D: ?! again there was debate between 25...Nxc4?!, 25... Qc5+ (26.Kh2 Nxc4 27.Qxc4 Qe5 28.Re2 Rfc8 29. Qxc8+ Rxc8 30.Rxe5 dxe5 31.Nd5 We both have passed pawns, but our bishop vs. knight advantage gives us hope.) and 25...Bf6! (26 Ne2 Nxc4 27 Qxc4 Qxc4 28 bxc4 Be5 29 Nd4 Rfc8! 30.Nxf5 Rxc4 31.Rxa5 Rxc3 32.Rd1 and though material is equal, Black  has chances of winning by queening the passed d-pawn!). Unfortunately, though the experts recommended 1st Bf6 2nd Qc5+, they were so hopelessly behind that they did not make it: Nxc4?! 41% Qc5+ 29% Bf6! 17% O: This was a bad move, and needlessly makes life more difficult for Black  by relinquishing control of the center. I voted for, and would have played, Bf6, but . . . it's vote chess.
26.Qxc4 Qxc4 27.bxc4 Bxf4

D: Now a draw was the only hope - experts were divided in their opinion as to which to line to choose: 27...Ra8 (28.Nd5 Ra7 29.Rfa1 Bd8 30.Kf2 Re8 31.Kf3 Rb7 32.Ne3 Rb3 33. Ra3 Rxa3 34.Rxa3 Re5), 27...Rbc8, or 27...Bxf4. Bxf4 won with 50%, Rbc8 24%, Ra8 10%
28.Rxf4 Ra8
D: There appears to be a trend that a move suggested in the previous move but failed to make it gets blindly voted next move. Experts now recommended 28. ..Rb3 (28...Rb3 29.Rxa5 Rxc3 30.Raxf5 Rxf5 31.Rxf5 Rxc4), but 28...Ra8 got voted by a narrow margin: Ra8 45%, Rb3 43% O: At the time, I felt that both 28. .. Rb3 29. Rxa5 Rxc3 30. Rh4 Rc1+, and 28... Rb1+ 29. Kf2 Rc1 30. Rxa5 Rxc3 31. Raxf5 Rxf5 was better for Black . But, it's vote chess.
29.Ra4
O: ? White  gave us a break here. I felt that 29. c5 dxc5 30. Rfa4 Rac8 31. Rxa5 Rfd8 32. Rf2 Rd3 33. c4 Rd4 34. Rxf5 was much better for White .
29...Kg7?!
D: Again the wrong move got voted. Experts were recommending 29...Ra6 (29... Ra6 30.Rd4 Re8 31.c5 dxc5 32.Rd5 Re1+ 33.Kf2 Re4 34.c4 Kg7 35.Rxc5 Kf6) but 29. ..Kg7?! got 59% vote! O: ?? Ouch! This is a near-blunder by the vote chess "drive-by" club, and reflects fuzzy thinking. Ra6 would have been much better.
30.Rd4 Ra6
O: ? The drive-bys were killing Black  here. Rfd8 31. Kf2 Kf6 would have been better.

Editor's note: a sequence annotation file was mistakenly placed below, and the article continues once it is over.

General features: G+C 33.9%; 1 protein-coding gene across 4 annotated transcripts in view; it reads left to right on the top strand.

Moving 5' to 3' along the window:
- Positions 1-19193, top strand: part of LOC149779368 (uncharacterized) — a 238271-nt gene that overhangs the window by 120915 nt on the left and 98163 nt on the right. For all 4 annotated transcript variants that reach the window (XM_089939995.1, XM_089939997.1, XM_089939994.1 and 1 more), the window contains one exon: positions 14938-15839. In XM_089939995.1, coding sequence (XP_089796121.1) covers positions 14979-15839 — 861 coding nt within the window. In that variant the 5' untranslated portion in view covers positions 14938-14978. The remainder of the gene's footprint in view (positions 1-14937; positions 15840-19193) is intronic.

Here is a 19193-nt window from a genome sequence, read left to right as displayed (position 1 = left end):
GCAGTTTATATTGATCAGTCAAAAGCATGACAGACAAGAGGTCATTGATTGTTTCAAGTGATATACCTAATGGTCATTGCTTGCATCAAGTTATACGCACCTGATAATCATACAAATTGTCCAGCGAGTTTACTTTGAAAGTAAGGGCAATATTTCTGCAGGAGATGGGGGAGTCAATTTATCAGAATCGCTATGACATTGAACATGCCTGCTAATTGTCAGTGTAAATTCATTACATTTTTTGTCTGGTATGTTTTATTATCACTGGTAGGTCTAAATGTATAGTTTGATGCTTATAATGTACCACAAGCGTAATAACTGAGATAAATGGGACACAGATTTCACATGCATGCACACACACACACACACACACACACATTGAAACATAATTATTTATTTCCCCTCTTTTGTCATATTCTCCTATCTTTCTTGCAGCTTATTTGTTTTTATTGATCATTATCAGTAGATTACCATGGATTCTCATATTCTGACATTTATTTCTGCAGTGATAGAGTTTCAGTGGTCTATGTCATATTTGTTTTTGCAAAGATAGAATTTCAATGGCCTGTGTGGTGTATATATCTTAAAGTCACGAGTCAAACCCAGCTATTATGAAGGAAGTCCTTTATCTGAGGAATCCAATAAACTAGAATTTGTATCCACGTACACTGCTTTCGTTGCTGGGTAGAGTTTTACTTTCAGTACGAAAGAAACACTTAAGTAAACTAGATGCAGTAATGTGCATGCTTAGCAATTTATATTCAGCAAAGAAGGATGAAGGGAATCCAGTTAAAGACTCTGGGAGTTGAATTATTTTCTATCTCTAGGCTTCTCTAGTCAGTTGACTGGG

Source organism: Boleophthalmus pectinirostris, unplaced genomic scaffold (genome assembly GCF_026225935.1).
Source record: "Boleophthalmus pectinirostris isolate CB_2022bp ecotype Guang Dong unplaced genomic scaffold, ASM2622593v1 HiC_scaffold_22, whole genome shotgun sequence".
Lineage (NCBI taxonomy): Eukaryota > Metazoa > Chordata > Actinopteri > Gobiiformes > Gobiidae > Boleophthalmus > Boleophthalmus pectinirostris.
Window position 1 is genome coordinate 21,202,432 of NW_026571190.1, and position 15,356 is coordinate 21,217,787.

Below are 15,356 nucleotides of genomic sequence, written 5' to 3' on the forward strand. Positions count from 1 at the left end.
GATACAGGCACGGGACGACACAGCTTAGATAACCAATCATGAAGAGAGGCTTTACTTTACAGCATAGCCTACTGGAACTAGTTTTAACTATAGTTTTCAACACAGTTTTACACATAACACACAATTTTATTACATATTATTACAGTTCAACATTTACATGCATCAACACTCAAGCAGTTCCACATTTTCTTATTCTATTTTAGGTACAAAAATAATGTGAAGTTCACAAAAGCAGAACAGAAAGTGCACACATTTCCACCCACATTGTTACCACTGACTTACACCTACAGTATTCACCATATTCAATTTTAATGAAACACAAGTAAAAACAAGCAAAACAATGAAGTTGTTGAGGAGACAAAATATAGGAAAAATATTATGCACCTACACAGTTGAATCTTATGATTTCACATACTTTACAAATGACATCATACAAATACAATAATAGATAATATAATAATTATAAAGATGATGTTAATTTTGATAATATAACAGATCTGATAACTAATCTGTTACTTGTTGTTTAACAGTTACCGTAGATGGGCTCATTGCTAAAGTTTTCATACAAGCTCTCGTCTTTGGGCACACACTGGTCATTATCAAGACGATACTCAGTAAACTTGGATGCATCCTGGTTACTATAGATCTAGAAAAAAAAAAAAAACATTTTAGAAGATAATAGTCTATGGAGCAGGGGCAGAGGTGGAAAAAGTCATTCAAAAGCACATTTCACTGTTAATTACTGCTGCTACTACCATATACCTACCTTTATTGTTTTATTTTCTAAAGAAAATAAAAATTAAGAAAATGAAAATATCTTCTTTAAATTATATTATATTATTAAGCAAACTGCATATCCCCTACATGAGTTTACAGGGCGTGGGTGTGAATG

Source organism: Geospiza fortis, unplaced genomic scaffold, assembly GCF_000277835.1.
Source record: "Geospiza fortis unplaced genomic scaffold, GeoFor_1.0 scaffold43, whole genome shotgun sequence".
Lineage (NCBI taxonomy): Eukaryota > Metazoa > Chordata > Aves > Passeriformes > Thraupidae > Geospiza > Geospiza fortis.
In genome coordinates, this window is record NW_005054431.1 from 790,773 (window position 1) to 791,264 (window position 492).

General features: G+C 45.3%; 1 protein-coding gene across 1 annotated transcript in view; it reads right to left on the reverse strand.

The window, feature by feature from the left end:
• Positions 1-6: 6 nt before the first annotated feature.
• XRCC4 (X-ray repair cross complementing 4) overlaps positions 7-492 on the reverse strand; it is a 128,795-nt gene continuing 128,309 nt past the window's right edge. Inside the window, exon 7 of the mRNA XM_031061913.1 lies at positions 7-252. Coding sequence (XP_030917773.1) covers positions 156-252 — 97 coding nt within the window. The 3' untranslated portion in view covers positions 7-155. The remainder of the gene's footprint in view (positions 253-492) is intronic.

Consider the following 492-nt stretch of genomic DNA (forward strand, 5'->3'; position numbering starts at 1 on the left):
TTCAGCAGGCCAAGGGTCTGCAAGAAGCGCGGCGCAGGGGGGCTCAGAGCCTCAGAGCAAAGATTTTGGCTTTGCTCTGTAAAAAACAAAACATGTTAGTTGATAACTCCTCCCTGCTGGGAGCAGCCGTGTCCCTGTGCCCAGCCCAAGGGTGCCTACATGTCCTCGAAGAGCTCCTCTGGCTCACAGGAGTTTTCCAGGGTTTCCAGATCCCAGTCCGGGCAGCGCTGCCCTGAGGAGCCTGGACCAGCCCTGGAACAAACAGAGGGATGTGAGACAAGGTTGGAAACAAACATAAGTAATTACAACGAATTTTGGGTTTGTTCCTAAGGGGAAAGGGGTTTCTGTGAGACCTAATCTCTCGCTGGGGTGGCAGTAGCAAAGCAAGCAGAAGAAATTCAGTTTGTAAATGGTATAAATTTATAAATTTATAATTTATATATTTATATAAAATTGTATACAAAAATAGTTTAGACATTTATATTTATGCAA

31.Rd5 Kf6
O: ? Ouch, again. 31... Kg6 32. Raxa5 Rxa5 33. Rxa5 Rc8 was better.
32.c5 dxc5 33.Rxc5 Re8
D: Here again 33...Rfa8 was initially leading, but experts finally managed to push 33...Re8 by posting diagrams and long analysis.
34.Rcxa5 Rxa5 35.Rxa5 Rc8 36.Ra3 Ke5 37.Kf2 h5 38.Ke3 f4+ 39.Kf3
39.kf3.jpg
39... Rc5
D: Here again experts tried to push 39...h4 (39...h4 40.Ra5+ Kf6 41.Kg4 Rxc3 42.Rf5+ Ke6 43. Kxf4 Rc4+ 44.Kg5 Rc2 45.Ra5 Rxg2+ 46.Kxh4! with a book draw) but it lost to 39...Rc5: Rc5 41% h4 37%. However, experts began to realize it is a draw either way. O: ?? I said to the team that if Rc5 won the vote, Julio would play c4 and have a walk-off win!! Let's see if I was right.
40.c4 Rxc4
D: There was some difference in opinion whether 40...Kf5 was better than 40... Rxc4 - one said 40...Rxc4 outright lost (40...Rxc4 41.Ra5 Kd6 42. Rxh5 Ke6 43. Rg5 Rd4 44.h4 Kf6 45.Ra5 Rb4) but more analysis showed both lines were drawn.
41.Ra5+ Kf6 42.Rxh5 Ra4 43.Rb5 Rd4 44.h4 Ra4 45.h5
O: ? Rd5 looked better to me.
45...Rc4 46.Kg4 Rc2 47.Rb6+
47.rb6+.jpg
D: ?! Experts were expecting 47.Kf3 here but it was still a draw (47. Kf3 Ra2 48. h6 Kg6 49. Rb6+ Kh7 50. Rf6 Rb2 51. Rxf4 Kxh6)
47...Ke5 48.Kh3 Kf5 49.Rb5+ Kf6 50.h6?! Kg6 51.Rb6+ Kh7 52.Rf6 Rc3+ 53.Kh4 Rg3 54.Kh5 Rxg2 55.Rxf4 Rh2+ 56.Rh4 ½-½

David Pruess is the content editor at chess.com where there is currently a match between columnists (Grandmasters Becerra, Serper, Magesh, Arun, and FMs Zenyuk and Andrews) against video authors, (Grandmasters Dzindzichashvili, Perelshteyn, Khachiyan, IM Shankland, and FMs Rensch and Galofre.) CLO editor Jennifer Shahade will also be playing against "the Twitter World" in the coming weeks, so follow Jennifer and ChessTweets on twitter to participate in that game.